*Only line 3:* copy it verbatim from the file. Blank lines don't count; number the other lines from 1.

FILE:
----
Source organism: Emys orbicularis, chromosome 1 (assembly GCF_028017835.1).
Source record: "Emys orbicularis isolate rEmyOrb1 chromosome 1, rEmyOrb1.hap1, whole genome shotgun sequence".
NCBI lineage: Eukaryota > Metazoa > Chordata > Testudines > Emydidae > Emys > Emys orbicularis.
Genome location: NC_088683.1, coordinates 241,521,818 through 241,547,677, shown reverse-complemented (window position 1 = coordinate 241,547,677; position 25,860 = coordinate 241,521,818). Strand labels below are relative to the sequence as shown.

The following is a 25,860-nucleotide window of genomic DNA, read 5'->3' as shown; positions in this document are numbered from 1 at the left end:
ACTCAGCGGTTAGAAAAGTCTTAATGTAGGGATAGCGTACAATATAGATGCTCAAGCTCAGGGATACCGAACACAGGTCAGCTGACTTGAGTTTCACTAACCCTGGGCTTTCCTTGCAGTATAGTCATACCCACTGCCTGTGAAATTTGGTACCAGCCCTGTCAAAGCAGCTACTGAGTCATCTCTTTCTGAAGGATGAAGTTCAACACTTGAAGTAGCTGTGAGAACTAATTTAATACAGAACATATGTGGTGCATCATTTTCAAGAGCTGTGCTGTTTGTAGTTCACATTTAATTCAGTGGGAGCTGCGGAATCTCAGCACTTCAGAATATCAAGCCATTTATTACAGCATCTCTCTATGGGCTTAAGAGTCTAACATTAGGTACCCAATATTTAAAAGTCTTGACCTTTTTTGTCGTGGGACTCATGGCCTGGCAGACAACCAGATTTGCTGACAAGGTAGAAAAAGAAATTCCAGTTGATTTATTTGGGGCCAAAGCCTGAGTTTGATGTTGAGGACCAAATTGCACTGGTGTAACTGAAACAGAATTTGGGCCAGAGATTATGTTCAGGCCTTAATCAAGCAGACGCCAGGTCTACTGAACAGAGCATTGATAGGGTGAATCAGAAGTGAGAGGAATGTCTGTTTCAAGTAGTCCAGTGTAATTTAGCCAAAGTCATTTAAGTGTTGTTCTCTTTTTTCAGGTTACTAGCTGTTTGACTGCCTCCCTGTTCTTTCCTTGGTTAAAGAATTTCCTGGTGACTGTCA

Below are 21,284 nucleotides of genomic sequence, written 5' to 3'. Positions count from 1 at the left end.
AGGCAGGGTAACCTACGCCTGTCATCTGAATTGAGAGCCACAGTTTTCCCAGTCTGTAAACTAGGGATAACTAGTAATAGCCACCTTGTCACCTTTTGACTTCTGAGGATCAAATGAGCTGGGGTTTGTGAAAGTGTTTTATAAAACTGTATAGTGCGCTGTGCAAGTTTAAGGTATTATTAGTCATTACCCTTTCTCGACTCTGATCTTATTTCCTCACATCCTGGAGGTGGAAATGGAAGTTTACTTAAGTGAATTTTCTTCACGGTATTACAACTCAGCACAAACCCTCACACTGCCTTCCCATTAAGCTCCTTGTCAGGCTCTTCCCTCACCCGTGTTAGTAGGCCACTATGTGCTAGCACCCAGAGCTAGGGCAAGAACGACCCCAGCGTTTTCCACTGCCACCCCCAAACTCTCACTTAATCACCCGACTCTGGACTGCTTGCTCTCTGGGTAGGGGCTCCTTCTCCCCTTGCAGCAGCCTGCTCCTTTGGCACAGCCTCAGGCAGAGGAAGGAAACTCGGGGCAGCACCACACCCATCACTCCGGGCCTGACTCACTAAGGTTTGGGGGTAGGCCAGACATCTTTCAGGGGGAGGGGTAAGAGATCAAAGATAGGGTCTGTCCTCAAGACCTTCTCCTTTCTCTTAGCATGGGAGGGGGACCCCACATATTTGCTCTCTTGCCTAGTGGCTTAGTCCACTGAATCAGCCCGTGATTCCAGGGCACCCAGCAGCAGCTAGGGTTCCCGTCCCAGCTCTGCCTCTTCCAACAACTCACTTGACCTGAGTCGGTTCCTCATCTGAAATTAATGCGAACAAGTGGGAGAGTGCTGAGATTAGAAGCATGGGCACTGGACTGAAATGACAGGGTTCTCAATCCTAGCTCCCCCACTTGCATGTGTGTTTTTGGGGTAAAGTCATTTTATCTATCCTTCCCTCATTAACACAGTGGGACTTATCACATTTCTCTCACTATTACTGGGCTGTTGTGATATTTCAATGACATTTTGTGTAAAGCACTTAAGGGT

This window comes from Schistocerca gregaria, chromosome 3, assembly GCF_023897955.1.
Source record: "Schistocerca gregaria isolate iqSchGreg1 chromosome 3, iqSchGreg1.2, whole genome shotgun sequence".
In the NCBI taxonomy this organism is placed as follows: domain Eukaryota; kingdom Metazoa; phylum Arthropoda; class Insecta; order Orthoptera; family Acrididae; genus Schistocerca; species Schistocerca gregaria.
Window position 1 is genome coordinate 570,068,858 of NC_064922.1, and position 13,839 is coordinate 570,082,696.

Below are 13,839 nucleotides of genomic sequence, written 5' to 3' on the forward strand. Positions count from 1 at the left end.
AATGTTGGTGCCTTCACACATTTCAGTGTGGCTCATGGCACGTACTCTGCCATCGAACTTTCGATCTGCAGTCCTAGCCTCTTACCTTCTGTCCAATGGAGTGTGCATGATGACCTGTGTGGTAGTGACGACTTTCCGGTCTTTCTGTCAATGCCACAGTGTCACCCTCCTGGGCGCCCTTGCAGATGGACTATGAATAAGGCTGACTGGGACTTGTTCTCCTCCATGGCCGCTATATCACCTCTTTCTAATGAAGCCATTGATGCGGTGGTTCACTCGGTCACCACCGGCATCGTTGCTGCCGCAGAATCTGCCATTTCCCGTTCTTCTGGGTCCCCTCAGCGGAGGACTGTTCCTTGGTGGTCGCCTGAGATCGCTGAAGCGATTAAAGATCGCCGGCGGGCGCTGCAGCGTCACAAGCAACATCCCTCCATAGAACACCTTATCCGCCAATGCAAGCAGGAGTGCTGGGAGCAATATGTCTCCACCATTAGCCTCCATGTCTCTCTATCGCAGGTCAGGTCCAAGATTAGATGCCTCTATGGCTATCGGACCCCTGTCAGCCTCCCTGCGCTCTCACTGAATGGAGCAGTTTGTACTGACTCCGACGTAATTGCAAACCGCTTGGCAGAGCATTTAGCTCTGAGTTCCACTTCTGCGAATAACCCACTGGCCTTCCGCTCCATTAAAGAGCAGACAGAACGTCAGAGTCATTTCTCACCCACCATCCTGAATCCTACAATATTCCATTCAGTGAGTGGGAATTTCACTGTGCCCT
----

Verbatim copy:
NCBI lineage: Eukaryota > Metazoa > Chordata > Testudines > Emydidae > Emys > Emys orbicularis.